Although beneficial, omega-3 consumption should be encouraged as one facet of a treatment plan that also involves a healthy diet and regular exercise (150 to 200 minutes of moderate to vigorous activity per week) [1][3]. In terms of healthy eating, the Mediterranean diet has been shown to be particularly helpful for NAFLD. This diet is not only great for heart health but also decreases insulin resistance and the severity of disease in those with NAFLD [11]. A Mediterranean diet emphasizes fish, fruits, vegetables, beans, whole grains, nuts, seeds and olive oil, while eating dairy, eggs and poultry in low to moderate amounts and limiting red meat and sweets [12][13]. Although wine consumption is encouraged on the Mediterranean diet, this should be avoided especially in those with cirrhosis as this increases the risk of hepatocellular carcinoma development [14]. Other dietary measures for NAFLD include drinking coffee every day, which can reduce liver fibrosis progression [15] [16]. However, more is not better as caffeine can increase anxiety in those who are predisposed and may keep you up at night!

Naturopathic Doctors can help you with diet and other preventative measures. This is only a small snapshot of what a holistic plan for NAFLD looks like. For more dietary and supplement advice and if you’re interested in learning more about bettering your health, contact me at to book a consult.

DISCLAIMER: This post is for educational purposes only and should not replace expert medical advice from your ND or MD. Omega 3s may not be for every individual with NAFLD and medication/supplement interactions should be assessed.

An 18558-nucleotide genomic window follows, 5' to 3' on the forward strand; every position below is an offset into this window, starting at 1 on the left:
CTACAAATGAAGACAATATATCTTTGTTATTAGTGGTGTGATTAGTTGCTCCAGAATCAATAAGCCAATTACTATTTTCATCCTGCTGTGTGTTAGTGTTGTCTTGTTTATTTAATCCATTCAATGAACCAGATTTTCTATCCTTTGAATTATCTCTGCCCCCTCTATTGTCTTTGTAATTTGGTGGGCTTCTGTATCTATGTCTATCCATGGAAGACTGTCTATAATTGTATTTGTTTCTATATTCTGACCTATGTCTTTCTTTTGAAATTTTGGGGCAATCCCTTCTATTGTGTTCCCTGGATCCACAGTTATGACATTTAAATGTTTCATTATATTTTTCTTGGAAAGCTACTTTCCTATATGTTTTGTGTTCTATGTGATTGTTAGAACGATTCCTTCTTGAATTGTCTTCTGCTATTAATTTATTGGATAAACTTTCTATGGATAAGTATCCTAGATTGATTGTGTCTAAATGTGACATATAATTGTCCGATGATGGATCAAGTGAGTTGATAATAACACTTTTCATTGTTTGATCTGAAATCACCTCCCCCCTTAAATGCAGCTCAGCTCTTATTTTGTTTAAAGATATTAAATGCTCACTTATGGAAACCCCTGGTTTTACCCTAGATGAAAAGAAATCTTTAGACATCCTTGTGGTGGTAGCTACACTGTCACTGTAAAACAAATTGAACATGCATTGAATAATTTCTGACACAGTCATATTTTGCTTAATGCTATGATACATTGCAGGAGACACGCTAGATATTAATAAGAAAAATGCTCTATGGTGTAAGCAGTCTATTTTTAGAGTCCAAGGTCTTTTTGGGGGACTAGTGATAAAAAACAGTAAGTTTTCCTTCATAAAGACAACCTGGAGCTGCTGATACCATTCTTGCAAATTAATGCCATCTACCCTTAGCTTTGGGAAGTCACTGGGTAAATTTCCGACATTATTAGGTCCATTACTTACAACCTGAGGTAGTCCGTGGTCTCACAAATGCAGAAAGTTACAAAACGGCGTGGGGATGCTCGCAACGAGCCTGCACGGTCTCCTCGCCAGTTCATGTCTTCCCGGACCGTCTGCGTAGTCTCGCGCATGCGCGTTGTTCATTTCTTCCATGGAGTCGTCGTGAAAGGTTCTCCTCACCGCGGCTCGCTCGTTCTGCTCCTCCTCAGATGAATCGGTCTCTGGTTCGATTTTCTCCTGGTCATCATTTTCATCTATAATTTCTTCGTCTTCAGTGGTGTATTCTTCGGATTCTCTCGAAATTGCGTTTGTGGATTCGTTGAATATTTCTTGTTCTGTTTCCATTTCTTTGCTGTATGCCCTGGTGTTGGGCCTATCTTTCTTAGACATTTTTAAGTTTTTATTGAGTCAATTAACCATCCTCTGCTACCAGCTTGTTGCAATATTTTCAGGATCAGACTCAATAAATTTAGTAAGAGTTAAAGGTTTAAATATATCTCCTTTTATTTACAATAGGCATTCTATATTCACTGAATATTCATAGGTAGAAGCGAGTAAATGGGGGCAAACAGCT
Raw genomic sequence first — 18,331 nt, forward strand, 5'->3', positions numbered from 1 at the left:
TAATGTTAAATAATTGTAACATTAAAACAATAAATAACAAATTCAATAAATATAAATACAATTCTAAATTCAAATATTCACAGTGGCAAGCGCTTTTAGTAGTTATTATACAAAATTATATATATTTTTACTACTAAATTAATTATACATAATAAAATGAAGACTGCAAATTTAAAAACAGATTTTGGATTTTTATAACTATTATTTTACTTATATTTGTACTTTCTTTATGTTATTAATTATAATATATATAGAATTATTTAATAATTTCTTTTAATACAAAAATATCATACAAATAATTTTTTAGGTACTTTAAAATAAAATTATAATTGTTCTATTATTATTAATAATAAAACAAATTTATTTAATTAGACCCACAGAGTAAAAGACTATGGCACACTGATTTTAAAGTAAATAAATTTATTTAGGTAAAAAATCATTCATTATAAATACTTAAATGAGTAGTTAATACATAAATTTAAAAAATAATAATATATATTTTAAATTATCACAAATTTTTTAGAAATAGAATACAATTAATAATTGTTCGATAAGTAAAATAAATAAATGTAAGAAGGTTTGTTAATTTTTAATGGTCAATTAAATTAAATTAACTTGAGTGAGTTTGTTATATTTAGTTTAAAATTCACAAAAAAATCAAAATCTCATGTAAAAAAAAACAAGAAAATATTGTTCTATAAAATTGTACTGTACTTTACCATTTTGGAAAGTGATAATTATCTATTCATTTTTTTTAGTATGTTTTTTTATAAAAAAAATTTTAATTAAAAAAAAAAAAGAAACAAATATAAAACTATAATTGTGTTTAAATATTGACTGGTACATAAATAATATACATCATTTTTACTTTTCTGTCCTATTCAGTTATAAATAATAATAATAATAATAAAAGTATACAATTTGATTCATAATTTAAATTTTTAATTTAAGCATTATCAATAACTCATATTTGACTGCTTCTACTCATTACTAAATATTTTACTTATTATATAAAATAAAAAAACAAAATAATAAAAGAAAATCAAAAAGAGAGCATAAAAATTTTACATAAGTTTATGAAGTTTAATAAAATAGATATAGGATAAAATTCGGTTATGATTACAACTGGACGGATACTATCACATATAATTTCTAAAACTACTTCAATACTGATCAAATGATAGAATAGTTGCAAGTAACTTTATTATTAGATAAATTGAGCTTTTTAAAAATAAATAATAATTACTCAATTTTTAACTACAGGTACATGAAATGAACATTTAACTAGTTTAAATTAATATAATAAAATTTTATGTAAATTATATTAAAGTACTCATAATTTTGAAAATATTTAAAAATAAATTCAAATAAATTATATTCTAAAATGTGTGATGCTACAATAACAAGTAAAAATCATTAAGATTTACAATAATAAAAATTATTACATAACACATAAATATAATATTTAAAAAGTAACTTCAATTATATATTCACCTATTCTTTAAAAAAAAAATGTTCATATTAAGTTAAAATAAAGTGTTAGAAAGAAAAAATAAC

1. Musa-Veloso, K. et al. 2018. Systematic review and meta-analysis of controlled intervention studies on the effectiveness of long-chain omega-3 fatty acids in patients with nonalcoholic fatty liver disease. Nutrition Reviews. 76(8): 581-602.

2. Huang, T.DS., Behary, J. and Zekry, A. 2019. Non-alcoholic fatty liver disease (NAFLD): a review of epidemiology, risk factors, diagnosis and management. 10.1111/imj.14709.

3. Family practice notebook. 2019. Nonalcoholic Fatty Liver.

4. Dhamija, E. et al. 2019. Non-alcoholic fatty liver disease associated with hepatocellular carcinoma: An increasing concern. Indian Journal of Medical Research. 149(1): 9-17.

5. Kitade, H. et al. 2017. Nonalcoholic Fatty Liver Disease and Insulin Resistance: New Insights and Potential New Treatments. Nutrients. 9(4):387.

6. Anderson, E.L. et al. 2015. The Prevalence of Non-Alcoholic Fatty Liver Disease In Children and Adolescents: A Systematic Review and Meta-Analysis. PLoS One. 10(10):e0140908.

7. Schwimmer, J.B. 2006. Prevalence of fatty liver in children and adolescents. Pediatrics. 118(4)1388-1393.

8. Neuschwander-Tetri, B.A. 2017. Non-alcoholic fatty liver disease. BMC Med. 15(1):45.

9. Harvard T.H. Chan. Omega 3 Fatty Acids: An Essential Contribution. Accessed from:

10. Stark, A. H. et al. 2008. Update on alpha-linolenic acid. Nutrition Reviews. 66(6): 326-332.

11. Kontogianni, M.D. 2014. Adherence to the Mediterranean diet is associated with the severity of non-alcoholic fatty liver disease. 33(4). 678-683.

12. American Heart Association. What is the Mediterranean diet? Accessed from:

13. Mayo Clinic. Mediterranean diet: A heart-healthy eating plan. Accessed from:

14. Romero-Gomez, M. et al. 2017. Treatment of NAFLD with diet, physical activity and exercise. Journal of Hepatology. 67(4):829-846.

15. Heath, R. D. et al. 2017. Coffee: The magical bean for liver diseases. World Journal of Hepatology. 9(15): 689-696.

16. Shen, H. et al. 2016. Association between caffeine consumption and nonalcoholic fatty liver disease: a systemic review and meta-analysis. 9(1): 113-120.